'Valuation of Indian SaaS startups could increase 16-fold by 2025'

Google, Accel Partners estimate the valuation of these firms to reach $50 billion as global demand picks up

Harichandan Arakali
Published: Mar 4, 2016 02:10:33 PM IST
Updated: Mar 4, 2016 03:09:07 PM IST
'Valuation of Indian SaaS startups could increase 16-fold by 2025'
Image: Mexy Xavier
Google Vice President Rajan Anandan

Indian startups that are building business management software for pay-as-you-go customers worldwide could capture a good share of the demand for such products in 10 years, internet giant Google and Accel Partners, an early-stage venture capital firm, estimate. Demand for these products is expected to rise strongly in the US.

Collectively, Indian startups such as Zoho, Freshdesk, Capillary and Manthan, which make such Software-as-a-Service (SaaS) products, can raise the sector’s annual revenues in India to as much as $10 billion—or about 8 percent of the projected $132-billion global demand—by 2025. Global demand for such software today is about $60 billion.

SaaS is a licensing and delivery model in which software is provided on a subscription basis rather than installed on a customer’s PC. By 2025, Indian SaaS startups could be valued at as much as $50 billion, according to the study. That compares with $3 billion (about Rs 20,000 crore) today, based on the total revenue of $600 million of these Indian and ‘India-affiliated’ companies, Shekhar Kirani, a partner at Accel Partners told reporters in Bangalore on Friday, discussing the study. The market value in 2025, is being estimated at about five-times the revenues, he said.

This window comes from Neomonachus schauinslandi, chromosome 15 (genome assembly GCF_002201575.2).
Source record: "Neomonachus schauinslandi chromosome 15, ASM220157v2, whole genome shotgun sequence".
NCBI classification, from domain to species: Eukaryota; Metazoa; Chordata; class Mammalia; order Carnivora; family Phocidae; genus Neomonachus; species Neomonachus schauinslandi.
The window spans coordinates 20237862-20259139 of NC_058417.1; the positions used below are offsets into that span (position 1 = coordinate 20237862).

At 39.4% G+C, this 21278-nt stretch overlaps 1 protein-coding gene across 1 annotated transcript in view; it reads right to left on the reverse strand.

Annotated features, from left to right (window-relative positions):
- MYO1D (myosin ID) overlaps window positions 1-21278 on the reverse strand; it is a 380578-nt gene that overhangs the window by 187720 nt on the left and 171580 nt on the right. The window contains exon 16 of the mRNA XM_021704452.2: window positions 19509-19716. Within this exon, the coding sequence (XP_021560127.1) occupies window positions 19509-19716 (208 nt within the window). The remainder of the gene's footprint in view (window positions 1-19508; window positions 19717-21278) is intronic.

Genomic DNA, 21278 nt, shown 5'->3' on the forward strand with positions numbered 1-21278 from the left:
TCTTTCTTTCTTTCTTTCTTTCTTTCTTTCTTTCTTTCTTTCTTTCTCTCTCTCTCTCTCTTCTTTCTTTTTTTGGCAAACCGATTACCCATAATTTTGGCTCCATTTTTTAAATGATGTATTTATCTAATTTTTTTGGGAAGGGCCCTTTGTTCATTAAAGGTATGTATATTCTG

“Companies from India are beginning to address global needs,” Rajan Anandan, a vice president at Google said at the conference. “There is also an emerging opportunity to sell to large enterprises in India.”

Catalysing this opportunity is the coming together of the demand around the world for such software, and the fortuitous leapfrogging in India towards mobile internet technologies.

As a result, in addition to the cost advantage of doing engineering in India—which helped the first wave of Indian tech companies such as today’s top IT services companies—a concentation of programmers building software for the mobile-first world in India gives the startups in the country a significant edge, Kirani said.

The Google-Accel study, estimates there are about 25,000 software developers in India who are already working on developing business software for the mobile internet era. The study projects this will rise to 1,30,000 by 2020.

“Customer behaviour is changing, there is massive demand online, we have a sizeable talent ... all the ingredients are here, and what is needed is that the quality of the products has to be world class,” said Accel’s Kirani.

“Cloud computing is one of the top technology investment trends of this decade,” Anandan said in a press release. Some $18 billion has been invested in building such Internet-based and custom-made business management software in the last four years, he said. “Indian startups have an edge, as mobility is becoming a key requirement” for businesses.

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